We had been intending to go over to the First Nation Centre but they were closed for lunch. We manged to fit in a tour later and to find ourselves at the original settlers Church which had become as much a burial ground for First Nations as it was for locals. While waiting for the centre to open we stumbled upon Dees Diner. It was on an industrial site next to a motorbike parts store. Lorries and pickup trucks thundered by. It was very much the standard layout with cubicles but had no sitting at the bar that you can commonly see in diners. It was decorated plainly but had three large pictures on the wall depicting cowboy life. I guess there was an assortment of local people. An older man who I think was in his favourite corner, a younger couple, a man travelling alone and an older couple who looked like 1st Nation people. The men’s room had more cowboy paraphernalia, including a cowboy cut out as signage on the door, as if there were men and then there was cowboys.
The waitress was friendly and had that manner I have become accustomed to. Its cheery with a faint interest in your day but with sufficient efficiency to say I am busy, get on with your order. It lets you know where you stand.
A short while later I am enjoying my sandwich with endless coffee top ups. The door opens and a man leads an older man holding a walking frame through the door. He eyes a table close to the door and gently guides the older man down onto a seat while taking away his frame without jeopardising his sensitive balance. The waitress appears to offer to put the frame to one side and the older man shuffles his rear on the seat so as to be closer to the table. He is a tall man neatly dressed but wearing a hospital wrist band. He has close short cut hair that shows he is greyed with a tan skin although my view is much clearer of the younger man who accompanied him in. Sitting opposite it is easy to quickly ascertain this in his son. Diligent in his care. The tan skin is carried through to the son but he still has a full blackness to his hair. He shows a gentle regard and carries a fairly constant smile for his father. They are with touching distance it feels and we become both reluctant invitees to their story but also curious eavesdroppers.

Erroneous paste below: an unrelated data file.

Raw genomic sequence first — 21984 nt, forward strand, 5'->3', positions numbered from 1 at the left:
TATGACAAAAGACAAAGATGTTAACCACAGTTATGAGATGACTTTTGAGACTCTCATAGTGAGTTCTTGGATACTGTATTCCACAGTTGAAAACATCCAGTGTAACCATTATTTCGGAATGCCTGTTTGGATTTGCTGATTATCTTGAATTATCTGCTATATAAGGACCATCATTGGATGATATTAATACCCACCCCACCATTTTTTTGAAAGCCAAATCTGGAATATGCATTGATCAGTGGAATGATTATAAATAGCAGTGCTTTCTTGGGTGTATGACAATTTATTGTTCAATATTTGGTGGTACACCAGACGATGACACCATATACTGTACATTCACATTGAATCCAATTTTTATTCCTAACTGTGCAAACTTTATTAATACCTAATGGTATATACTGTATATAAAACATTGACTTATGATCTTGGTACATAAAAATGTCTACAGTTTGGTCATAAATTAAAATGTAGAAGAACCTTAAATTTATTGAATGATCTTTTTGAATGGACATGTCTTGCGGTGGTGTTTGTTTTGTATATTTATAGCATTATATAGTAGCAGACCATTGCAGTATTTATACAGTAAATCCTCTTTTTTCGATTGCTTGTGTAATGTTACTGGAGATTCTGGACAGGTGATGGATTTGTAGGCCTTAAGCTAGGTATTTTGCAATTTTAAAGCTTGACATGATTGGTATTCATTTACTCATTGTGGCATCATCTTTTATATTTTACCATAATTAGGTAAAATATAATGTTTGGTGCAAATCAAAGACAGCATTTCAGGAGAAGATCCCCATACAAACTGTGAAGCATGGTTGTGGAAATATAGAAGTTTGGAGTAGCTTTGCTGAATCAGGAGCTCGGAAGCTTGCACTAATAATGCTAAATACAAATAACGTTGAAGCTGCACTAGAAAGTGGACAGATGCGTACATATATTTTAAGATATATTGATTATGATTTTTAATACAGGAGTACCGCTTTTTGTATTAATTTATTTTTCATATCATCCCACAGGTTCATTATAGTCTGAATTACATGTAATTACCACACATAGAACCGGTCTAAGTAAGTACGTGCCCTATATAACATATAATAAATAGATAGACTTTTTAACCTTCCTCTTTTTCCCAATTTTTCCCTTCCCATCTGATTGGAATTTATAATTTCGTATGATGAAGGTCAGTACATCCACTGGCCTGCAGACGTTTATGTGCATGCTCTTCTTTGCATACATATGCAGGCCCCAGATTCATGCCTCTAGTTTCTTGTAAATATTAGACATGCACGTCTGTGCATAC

‘’So we eventually got the new bunk beds set up for the boys. It gives them both more floor space…mostly for discarded clothes and sports gear…. did I say that Tom got a trial with the running club?’’
His father either nods or replies so quietly that it appears the son is having a monologue. Filling the empty space in more than a dutiful way. Somehow he knows he must try and keep the tenuous connection going. It’s as if he has the conversation tethered to a rope that pulls on a weight that is pulling his father further into a distance place that even his tenacity would fail to recover him from.
''The meds suiting you well?’’
''You know Bart’s pool solar panels eventually went up. How warm must that be. Lot of water in there to heat''
''Schools out so boys be on camp soon. Oh, Dan comes home this summer’’.
In a place like this the tan skin and bone structure of these men’s faces lead you back in time. While the walls might celebrate the cowboy in all his glory the clientele probably hold a rather less glorious story in their hearts.
The father sits upright and tall in his chair and I am guessing probably with some health plan in place. He is still and remains silent, looks out at his son without expression, so I am not sure where his emotions might be at this time. Maybe he is not so strong, maybe whatever ails him has taken his voice, so all he can do is be a silent partner to his sons endearing monologue. The son continues with his family updates.
''You know son. You should not try so hard. I am old and I am weary. My health not so good these days but my body has served me well. Better than many of my family and clan. And I know that you sometimes feel you turned your back on your people. But you are muck like me. You wanted a fair and just chance for your children. To embrace our way that would not been possible. We were misunderstood and this did not change for centuries or more. Now they want to celebrate our ways. Now they want our heritage but for what. To give them some right to this land. To what ends?''